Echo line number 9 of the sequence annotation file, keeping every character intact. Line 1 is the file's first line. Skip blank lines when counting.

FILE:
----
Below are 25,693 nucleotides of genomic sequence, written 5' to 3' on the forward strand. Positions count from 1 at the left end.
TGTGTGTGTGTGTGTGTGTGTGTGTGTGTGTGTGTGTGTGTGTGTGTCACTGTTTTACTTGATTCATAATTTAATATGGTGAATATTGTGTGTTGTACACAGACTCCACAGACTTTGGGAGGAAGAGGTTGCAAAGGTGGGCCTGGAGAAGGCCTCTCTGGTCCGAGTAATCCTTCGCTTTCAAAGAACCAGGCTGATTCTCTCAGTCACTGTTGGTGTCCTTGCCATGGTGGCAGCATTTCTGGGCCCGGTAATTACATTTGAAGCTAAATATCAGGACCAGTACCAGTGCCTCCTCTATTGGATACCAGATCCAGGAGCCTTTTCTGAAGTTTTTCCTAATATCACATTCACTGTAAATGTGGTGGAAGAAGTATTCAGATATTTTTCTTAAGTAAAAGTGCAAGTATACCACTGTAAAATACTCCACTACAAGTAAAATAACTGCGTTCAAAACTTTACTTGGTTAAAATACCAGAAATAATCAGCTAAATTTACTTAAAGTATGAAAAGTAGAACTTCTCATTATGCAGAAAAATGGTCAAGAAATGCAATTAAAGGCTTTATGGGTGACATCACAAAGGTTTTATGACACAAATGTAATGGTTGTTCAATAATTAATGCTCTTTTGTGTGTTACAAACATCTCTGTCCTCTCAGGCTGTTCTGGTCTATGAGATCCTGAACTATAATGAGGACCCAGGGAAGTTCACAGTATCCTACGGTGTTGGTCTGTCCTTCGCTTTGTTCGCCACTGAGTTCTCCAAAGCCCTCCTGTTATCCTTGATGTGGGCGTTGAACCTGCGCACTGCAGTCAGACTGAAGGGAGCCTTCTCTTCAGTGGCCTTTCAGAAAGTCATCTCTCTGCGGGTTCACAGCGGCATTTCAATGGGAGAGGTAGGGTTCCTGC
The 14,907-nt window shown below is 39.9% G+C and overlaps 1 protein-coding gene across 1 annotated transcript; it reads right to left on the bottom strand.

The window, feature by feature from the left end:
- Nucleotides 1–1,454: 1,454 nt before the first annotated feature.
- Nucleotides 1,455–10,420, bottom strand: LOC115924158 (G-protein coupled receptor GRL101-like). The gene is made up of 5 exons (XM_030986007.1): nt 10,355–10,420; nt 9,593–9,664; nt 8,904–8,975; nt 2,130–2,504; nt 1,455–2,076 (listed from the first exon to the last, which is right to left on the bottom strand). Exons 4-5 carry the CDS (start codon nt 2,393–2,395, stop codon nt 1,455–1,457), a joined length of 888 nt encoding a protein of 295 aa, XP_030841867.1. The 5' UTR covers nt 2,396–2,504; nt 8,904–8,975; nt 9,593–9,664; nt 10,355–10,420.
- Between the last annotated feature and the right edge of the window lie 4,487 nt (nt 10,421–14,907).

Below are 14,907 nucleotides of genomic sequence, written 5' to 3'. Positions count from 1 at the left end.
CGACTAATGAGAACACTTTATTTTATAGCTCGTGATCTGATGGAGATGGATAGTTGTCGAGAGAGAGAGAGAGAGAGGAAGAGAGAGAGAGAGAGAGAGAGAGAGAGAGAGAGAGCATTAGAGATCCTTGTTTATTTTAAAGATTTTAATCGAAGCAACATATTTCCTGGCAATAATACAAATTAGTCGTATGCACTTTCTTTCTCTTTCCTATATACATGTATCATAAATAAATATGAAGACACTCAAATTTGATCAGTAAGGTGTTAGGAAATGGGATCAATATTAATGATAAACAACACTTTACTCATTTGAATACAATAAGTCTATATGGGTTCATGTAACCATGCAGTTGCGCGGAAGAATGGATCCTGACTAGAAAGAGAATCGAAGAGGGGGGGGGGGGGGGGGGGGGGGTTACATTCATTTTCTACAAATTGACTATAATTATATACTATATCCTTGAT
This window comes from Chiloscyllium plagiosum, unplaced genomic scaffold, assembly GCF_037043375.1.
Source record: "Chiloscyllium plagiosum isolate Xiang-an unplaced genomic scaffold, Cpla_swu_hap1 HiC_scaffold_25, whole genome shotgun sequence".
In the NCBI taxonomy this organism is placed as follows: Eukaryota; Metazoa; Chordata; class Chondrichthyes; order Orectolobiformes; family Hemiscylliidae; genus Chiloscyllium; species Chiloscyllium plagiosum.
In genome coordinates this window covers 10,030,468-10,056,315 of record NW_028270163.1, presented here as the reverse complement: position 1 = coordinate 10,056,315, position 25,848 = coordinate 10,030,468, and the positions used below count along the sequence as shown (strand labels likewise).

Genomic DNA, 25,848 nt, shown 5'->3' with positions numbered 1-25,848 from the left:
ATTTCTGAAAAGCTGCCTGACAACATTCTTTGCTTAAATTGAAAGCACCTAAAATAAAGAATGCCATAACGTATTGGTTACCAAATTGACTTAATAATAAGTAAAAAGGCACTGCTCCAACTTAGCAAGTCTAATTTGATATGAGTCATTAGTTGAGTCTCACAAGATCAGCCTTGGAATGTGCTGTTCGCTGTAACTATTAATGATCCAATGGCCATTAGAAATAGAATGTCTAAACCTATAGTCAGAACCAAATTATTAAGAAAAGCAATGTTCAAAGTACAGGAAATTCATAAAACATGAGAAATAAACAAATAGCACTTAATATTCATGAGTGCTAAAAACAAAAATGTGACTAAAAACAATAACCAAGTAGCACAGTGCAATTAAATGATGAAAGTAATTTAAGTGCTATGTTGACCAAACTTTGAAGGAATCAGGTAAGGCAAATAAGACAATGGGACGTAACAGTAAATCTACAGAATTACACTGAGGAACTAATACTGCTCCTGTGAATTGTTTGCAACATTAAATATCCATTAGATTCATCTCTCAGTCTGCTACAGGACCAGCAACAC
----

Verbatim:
CGACTAATGAGAACACTTTATTTTATAGCTCGTGATCTGATGGAGATGGATAGTTGTCGAGAGAGAGAGAGAGAGAGGAAGAGAGAGAGAGAGAGAGAGAGAGAGAGAGAGAGAGCATTAGAGATCCTTGTTTATTTTAAAGATTTTAATCGAAGCAACATATTTCCTGGCAATAATACAAATTAGTCGTATGCACTTTCTTTCTCTTTCCTATATACATGTATCATAAATAAATATGAAGACACTCAAATTTGATCAGTAAGGTGTTAGGAAATGGGATCAATATTAATGATAAACAACACTTTACTCATTTGAATACAATAAGTCTATATGGGTTCATGTAACCATGCAGTTGCGCGGAAGAATGGATCCTGACTAGAAAGAGAATCGAAGAGGGGGGGGGGGGGGGGGGGGGGGTTACATTCATTTTCTACAAATTGACTATAATTATATACTATATCCTTGAT